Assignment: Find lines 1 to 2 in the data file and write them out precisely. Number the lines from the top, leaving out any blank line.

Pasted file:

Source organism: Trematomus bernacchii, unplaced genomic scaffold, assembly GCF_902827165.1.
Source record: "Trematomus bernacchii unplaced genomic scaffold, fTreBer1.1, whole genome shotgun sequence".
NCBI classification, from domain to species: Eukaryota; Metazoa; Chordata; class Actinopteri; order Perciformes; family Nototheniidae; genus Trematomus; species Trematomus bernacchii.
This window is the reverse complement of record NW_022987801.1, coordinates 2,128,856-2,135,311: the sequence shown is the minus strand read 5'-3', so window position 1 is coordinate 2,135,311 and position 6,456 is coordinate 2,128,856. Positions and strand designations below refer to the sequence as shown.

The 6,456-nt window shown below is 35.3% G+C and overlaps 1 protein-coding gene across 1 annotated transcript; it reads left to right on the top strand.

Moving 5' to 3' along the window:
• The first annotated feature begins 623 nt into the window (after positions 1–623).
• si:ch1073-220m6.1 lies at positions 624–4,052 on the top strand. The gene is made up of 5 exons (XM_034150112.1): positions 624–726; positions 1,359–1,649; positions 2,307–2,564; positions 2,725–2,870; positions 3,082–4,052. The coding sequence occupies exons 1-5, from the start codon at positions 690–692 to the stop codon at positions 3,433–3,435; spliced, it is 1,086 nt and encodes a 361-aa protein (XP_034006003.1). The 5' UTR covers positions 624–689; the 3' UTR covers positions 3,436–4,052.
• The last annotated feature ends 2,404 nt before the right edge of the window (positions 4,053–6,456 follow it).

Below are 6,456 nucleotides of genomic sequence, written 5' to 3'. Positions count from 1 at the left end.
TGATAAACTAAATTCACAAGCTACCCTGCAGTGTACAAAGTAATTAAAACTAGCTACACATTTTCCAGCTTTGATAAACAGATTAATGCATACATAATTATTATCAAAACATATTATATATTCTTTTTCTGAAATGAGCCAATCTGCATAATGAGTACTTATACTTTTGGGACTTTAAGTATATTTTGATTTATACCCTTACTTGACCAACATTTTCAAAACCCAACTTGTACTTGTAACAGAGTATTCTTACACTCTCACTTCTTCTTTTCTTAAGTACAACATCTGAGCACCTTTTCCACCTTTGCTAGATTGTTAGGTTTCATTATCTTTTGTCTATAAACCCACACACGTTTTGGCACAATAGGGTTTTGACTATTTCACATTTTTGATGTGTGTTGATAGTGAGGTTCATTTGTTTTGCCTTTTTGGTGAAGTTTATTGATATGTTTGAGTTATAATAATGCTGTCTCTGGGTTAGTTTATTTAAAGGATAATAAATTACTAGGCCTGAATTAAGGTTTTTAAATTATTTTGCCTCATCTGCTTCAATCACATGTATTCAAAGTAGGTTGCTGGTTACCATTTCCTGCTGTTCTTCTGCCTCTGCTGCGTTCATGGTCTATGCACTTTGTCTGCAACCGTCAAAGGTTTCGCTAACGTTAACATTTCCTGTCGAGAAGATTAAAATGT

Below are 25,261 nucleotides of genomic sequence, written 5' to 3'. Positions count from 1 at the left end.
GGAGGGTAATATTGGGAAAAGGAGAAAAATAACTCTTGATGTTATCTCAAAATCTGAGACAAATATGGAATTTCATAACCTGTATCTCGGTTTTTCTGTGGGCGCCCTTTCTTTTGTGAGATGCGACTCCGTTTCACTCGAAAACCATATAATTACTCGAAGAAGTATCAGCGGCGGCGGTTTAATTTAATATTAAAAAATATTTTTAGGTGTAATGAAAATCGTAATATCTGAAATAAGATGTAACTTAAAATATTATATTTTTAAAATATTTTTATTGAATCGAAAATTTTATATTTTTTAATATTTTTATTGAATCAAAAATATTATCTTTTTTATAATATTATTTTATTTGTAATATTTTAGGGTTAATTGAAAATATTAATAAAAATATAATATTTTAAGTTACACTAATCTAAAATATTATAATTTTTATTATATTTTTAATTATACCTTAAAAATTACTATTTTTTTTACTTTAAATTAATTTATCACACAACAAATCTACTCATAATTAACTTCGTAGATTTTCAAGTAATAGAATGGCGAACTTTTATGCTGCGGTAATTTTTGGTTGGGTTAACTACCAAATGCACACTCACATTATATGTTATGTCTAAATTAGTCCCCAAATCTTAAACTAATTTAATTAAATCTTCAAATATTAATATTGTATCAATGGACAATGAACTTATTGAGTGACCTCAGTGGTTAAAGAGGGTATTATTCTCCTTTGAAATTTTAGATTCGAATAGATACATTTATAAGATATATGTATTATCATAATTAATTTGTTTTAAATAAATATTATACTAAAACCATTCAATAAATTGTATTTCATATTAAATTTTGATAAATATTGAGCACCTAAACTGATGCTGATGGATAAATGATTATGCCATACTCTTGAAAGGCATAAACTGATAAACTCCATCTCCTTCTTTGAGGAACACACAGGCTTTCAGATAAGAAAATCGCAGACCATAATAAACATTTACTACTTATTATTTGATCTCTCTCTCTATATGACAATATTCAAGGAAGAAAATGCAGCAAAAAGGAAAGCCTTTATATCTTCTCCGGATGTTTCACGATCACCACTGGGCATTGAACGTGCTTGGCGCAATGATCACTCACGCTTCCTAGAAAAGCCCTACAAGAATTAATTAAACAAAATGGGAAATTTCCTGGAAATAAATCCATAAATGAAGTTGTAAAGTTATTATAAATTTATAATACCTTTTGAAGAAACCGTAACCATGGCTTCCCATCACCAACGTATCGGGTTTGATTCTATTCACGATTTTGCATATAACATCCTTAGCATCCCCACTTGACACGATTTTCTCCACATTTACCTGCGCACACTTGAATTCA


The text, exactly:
Source organism: Trematomus bernacchii, unplaced genomic scaffold, assembly GCF_902827165.1.
Source record: "Trematomus bernacchii unplaced genomic scaffold, fTreBer1.1, whole genome shotgun sequence".